New boss hopes to build a future on the lessons of the past
THE recent ructions at Group Five which saw chief executive Theunis Kotzee resign and the rapid-fire appointment of his successor appear to have strengthened the resolve of the executive management team.
"The resignation of Mr Kotzee was an uncomfortable period for the group, a very sad time, but we had to get the business back on track as soon as we could," says new chief executive Mike Lomas.
Kotzee resigned from the group last month after policy differences with the board. His resignation caused a minor run on the shares with a recovery taking place only now.
Using a "thorough, professional and structured process", Lomas, formerly managing director of the group's engineering division, was unanimously elected by the board.
"It was an interesting period and it all happened in a few days. What it did, though, was to bring the team closer together and create a greater commitment to making the company work," says Lomas.
A cheerful and surprisingly relaxed Lomas has no immediate plans to make major changes to strategy, although he will be on the look-out for alliances or joint ventures with overseas groups.
"We have had several discussions with overseas companies and are following these up vigorously," he says.
Although the group is looking offshore to bring in technical skills, it will do this carefully.
"There are many lessons to be learned from our competitors, but we hope to have achieved something within the next one to two years," he says. "Africa is also opening up to us and the aim is to increase work in these areas to about 20% of the total within the next 18 months."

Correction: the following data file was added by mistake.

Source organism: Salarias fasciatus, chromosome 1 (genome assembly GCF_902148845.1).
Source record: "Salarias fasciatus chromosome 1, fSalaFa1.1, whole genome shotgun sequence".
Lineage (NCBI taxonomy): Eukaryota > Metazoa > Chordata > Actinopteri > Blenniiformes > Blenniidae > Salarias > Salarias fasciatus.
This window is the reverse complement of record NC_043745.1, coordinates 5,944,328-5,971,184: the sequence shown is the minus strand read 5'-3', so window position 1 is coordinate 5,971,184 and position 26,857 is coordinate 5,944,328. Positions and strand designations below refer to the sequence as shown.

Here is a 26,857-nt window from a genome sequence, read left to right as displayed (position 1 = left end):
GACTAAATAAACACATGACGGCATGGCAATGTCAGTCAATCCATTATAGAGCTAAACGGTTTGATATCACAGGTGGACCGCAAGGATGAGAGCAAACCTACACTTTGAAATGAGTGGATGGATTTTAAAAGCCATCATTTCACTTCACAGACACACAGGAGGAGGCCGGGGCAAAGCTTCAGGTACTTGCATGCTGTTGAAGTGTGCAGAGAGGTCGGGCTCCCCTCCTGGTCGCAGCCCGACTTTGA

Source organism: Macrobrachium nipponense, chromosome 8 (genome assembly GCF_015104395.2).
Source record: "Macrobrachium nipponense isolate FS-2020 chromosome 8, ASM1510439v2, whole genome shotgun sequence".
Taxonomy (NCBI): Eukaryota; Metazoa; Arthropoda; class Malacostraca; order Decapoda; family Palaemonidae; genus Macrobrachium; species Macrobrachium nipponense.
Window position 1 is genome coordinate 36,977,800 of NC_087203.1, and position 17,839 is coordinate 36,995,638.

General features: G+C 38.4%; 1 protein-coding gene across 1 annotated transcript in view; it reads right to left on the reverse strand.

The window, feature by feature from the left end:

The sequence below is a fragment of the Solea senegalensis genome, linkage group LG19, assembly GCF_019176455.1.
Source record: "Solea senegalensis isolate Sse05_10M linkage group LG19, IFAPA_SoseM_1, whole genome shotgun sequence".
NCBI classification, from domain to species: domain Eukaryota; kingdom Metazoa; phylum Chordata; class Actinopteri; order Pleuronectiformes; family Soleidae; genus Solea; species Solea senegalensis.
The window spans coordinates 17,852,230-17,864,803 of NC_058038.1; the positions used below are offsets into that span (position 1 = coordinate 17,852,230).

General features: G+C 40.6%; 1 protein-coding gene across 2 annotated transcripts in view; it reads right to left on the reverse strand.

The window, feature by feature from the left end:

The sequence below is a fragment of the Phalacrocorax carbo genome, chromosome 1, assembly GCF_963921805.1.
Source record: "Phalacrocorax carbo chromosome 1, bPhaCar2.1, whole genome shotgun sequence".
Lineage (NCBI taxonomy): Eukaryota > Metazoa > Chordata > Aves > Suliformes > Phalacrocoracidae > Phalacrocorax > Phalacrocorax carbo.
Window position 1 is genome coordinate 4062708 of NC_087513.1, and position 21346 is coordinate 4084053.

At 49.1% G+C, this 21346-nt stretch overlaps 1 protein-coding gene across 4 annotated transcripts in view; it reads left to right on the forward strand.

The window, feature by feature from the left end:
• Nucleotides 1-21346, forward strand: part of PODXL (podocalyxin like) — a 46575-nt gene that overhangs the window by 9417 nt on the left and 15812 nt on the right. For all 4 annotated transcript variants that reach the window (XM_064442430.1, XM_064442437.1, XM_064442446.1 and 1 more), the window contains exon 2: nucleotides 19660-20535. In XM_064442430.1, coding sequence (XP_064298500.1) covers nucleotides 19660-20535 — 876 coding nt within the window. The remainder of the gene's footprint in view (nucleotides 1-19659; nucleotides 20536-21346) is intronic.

The lack of skills throughout the construction industry is worrying, he says, and a great deal will be done to train and develop employees. Efforts will also be made to increase productivity.
Referring to the various divisions within the group, Lomas says that Everite, which was acquired in 1992, is now performing well. "The acquisition has done us both a lot of good. Group Five learned a lot about systems and other business principles and we will take this opportunity to increase the manufacturing base," says Davison.
The property division has been disappointing, particularly the residential side, and this will affect the building division in the current financial year to end-June. The increase in interest rates last year and the increase in the number of people in this market has taken its toll.
"We will probably be downscaling this operation or might look at niche markets or perhaps even concentrate more on commercial properties."
The building division, however, is bullish for the next financial year. The road and earthworks sector is performing exceptionally well and has good order books which will last well into next year, while civils is achieving good results both in and outside South Africa. Prospects for 1998 are promising and new opportunities are opening up, says Lomas.
"The company has a strong balance sheet which is something we committed ourselves to many years ago, having learned our lessons earlier. This gives us the chance to look at opportunities when they arrive," he says.
With the financial year-end only weeks away, Lomas will not be drawn on forecasts, save to say that income will be much the same as last year.
Lomas adopts an open managerial policy and enjoys the dynamics of team work. "Our executive team is something of a brains trust, so everybody participates. I like to pass on things I have learnt and share these with other people," he says.
Lomas is fully capable of doing just this. He has an honours degree in civil and structural engineering from the University of Bradford as well as an honours degree in water utilisation from the University of Pretoria. He also attended a construction management programme and an executive programme at the Graduate School of Business at Stanford University.
Lomas is married to Lydia and has a daughter and son, both studying at Pretoria University.